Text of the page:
Aloo ke paranthe/potato filled flatbread
The holidays are here and to me this is a time to revel in the company of family, friends and of course, good food and yummy desserts. My friend and co-writer on this blog, Akkta, is off to an adventurous journey of the Punjab and Delhi. To those unfamiliar with India and it’s geography, think of Punjab as the American Midwest minus the snowstorms. Night time temperatures there are often below zero and the days are enveloped in mists that remain unmoving for days at end. I hope Akkta went prepared!
We will hear from her soon and I, for one, am waiting to read about her food adventures. Yummm, my mouth is watering at the thought of warm potato stuffed flatbread (parantha) served with mango pickle and curd. That is a meal which is synonymous with the Punjab and a Punjabi who doesn’t like paranthas is one to be suspicious of!
While Akkta explores the eateries of Amritsar, Chandigarh and New Delhi, I am going to share with you my recipe of making aloo ke paranthe. (Potato filled flatbread) A word of caution, this recipe, though simple, requires some amount of preparation and heavy labour (read kneading). So, don’t dream of biting into a warm, delicious parantha unless you are prepared for the labour of love that it demands.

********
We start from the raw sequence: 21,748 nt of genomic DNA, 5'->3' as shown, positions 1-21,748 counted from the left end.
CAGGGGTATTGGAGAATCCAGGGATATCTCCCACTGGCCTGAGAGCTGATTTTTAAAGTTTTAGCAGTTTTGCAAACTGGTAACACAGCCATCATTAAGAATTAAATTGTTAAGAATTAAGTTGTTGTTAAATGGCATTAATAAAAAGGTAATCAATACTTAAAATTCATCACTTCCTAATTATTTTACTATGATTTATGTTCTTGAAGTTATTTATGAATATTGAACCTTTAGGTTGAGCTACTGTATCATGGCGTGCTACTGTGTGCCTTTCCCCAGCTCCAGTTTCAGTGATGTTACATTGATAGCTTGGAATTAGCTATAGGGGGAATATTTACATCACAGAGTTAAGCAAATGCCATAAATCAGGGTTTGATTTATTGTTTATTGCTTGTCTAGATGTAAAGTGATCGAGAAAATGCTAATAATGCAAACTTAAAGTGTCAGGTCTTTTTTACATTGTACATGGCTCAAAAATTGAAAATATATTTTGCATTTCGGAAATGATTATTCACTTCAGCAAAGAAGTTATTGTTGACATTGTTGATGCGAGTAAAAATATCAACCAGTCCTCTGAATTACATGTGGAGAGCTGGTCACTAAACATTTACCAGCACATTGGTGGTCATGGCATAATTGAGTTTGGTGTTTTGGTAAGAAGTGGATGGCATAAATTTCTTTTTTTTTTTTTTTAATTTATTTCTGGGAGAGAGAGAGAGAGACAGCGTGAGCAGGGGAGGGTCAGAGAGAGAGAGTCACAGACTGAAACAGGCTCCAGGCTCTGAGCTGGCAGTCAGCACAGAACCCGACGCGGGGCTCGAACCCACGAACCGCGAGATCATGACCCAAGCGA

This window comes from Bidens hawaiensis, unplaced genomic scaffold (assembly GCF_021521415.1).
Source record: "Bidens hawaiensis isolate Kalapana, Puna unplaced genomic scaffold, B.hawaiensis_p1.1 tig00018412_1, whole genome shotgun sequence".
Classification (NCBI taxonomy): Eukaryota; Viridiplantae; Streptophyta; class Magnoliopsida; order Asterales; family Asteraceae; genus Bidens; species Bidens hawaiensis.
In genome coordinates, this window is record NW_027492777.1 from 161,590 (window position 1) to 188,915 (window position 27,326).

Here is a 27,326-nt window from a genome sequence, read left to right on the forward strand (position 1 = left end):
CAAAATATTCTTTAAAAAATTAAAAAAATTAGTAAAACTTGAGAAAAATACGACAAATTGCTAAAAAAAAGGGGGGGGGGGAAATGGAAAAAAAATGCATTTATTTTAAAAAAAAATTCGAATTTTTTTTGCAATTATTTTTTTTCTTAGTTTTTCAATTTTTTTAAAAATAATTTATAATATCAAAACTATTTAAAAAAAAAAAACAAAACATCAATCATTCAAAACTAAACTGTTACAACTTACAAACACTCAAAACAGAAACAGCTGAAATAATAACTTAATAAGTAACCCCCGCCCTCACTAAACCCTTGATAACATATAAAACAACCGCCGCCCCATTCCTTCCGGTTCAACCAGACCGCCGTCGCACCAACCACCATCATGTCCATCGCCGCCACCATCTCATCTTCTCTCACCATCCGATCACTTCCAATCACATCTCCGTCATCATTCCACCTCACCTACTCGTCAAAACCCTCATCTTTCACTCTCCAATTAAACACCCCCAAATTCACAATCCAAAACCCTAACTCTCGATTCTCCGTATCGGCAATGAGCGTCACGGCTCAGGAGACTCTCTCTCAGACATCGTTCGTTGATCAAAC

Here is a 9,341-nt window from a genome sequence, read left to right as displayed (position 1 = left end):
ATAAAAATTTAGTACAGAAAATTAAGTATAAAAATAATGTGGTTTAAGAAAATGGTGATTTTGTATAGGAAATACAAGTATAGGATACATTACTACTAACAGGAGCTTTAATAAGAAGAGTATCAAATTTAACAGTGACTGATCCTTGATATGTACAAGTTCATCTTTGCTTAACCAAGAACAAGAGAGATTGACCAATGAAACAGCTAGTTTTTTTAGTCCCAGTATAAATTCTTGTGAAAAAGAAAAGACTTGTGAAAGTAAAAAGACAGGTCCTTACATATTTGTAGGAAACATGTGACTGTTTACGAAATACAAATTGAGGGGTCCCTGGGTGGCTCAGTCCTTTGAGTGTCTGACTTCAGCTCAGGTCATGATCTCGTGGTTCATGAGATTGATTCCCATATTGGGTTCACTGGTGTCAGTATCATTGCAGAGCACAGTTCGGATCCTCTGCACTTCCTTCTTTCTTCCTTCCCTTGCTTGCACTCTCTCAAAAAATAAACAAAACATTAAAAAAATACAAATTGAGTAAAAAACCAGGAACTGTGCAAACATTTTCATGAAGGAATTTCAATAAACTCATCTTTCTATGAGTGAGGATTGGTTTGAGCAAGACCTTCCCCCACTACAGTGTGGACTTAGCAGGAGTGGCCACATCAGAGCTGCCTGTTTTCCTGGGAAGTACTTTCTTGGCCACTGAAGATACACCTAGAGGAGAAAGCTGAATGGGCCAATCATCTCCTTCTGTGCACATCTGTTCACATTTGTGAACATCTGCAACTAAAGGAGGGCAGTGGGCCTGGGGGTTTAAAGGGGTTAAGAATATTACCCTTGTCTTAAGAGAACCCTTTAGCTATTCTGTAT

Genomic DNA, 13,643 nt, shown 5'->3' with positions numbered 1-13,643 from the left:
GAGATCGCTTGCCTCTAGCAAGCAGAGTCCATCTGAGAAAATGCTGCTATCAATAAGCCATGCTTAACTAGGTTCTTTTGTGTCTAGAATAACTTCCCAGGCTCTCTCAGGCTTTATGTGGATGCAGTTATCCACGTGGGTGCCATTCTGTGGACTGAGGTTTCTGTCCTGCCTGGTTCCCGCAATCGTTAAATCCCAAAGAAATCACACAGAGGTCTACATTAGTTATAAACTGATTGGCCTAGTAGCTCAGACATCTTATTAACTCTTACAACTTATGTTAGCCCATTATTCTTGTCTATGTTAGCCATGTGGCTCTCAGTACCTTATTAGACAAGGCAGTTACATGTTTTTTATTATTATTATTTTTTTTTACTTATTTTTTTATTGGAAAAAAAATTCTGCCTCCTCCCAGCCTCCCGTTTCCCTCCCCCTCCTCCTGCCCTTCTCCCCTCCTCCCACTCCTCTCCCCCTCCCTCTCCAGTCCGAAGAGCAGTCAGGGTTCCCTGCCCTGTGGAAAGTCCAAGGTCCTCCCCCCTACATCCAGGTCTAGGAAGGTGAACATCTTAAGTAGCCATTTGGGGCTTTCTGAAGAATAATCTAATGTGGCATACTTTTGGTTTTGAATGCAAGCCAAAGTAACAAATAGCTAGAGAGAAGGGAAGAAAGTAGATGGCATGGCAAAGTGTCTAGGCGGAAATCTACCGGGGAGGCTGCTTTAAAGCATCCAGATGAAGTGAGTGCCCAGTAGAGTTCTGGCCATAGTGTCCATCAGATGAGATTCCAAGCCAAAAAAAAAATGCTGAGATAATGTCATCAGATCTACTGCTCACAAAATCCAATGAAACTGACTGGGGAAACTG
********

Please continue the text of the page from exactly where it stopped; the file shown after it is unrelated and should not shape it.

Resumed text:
Portions: 2-3 paranthas each
For the filling;
4 large potatoes, steamed, peeled and mashed.
1 onion, finely chopped.
2 cloves garlic, smashed and finely chopped.
Ginger, 1 by 1 inch piece, shredded/grated.
1-2 green chillies, finely chopped.
Salt to taste.
Ground Black pepper to taste.
Red chilli powder, 1 tsp.
Turmeric powder, 1 tsp.
Amchoor, 1-2 tsp, optional.
Ajwain, 1 tsp, optional.
For the flatbread/parantha;
5 cups Whole wheat flour
Luke warm water to knead the flour, about 4 cups.
Cooking oil, half a cup. Or cooking oil spray.